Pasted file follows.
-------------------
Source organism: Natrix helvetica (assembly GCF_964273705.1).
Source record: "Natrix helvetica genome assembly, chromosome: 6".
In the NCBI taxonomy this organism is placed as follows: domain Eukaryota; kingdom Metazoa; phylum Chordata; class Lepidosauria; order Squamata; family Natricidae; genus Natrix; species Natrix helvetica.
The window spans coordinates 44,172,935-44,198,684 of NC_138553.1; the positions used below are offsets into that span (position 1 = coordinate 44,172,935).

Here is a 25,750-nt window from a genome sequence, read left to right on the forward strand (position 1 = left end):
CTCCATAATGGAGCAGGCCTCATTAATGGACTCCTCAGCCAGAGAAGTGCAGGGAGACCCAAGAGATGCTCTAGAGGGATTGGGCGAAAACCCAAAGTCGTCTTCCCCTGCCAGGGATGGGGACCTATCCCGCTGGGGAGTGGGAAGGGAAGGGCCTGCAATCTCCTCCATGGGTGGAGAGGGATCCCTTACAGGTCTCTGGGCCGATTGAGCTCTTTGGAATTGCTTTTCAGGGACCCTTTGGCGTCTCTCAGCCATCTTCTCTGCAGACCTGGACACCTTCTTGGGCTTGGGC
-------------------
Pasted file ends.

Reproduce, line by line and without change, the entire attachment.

Source organism: Natrix helvetica (assembly GCF_964273705.1).
Source record: "Natrix helvetica genome assembly, chromosome: 6".
In the NCBI taxonomy this organism is placed as follows: domain Eukaryota; kingdom Metazoa; phylum Chordata; class Lepidosauria; order Squamata; family Natricidae; genus Natrix; species Natrix helvetica.
The window spans coordinates 44,172,935-44,198,684 of NC_138553.1; the positions used below are offsets into that span (position 1 = coordinate 44,172,935).

Here is a 25,750-nt window from a genome sequence, read left to right on the forward strand (position 1 = left end):
CTCCATAATGGAGCAGGCCTCATTAATGGACTCCTCAGCCAGAGAAGTGCAGGGAGACCCAAGAGATGCTCTAGAGGGATTGGGCGAAAACCCAAAGTCGTCTTCCCCTGCCAGGGATGGGGACCTATCCCGCTGGGGAGTGGGAAGGGAAGGGCCTGCAATCTCCTCCATGGGTGGAGAGGGATCCCTTACAGGTCTCTGGGCCGATTGAGCTCTTTGGAATTGCTTTTCAGGGACCCTTTGGCGTCTCTCAGCCATCTTCTCTGCAGACCTGGACACCTTCTTGGGCTTGGGC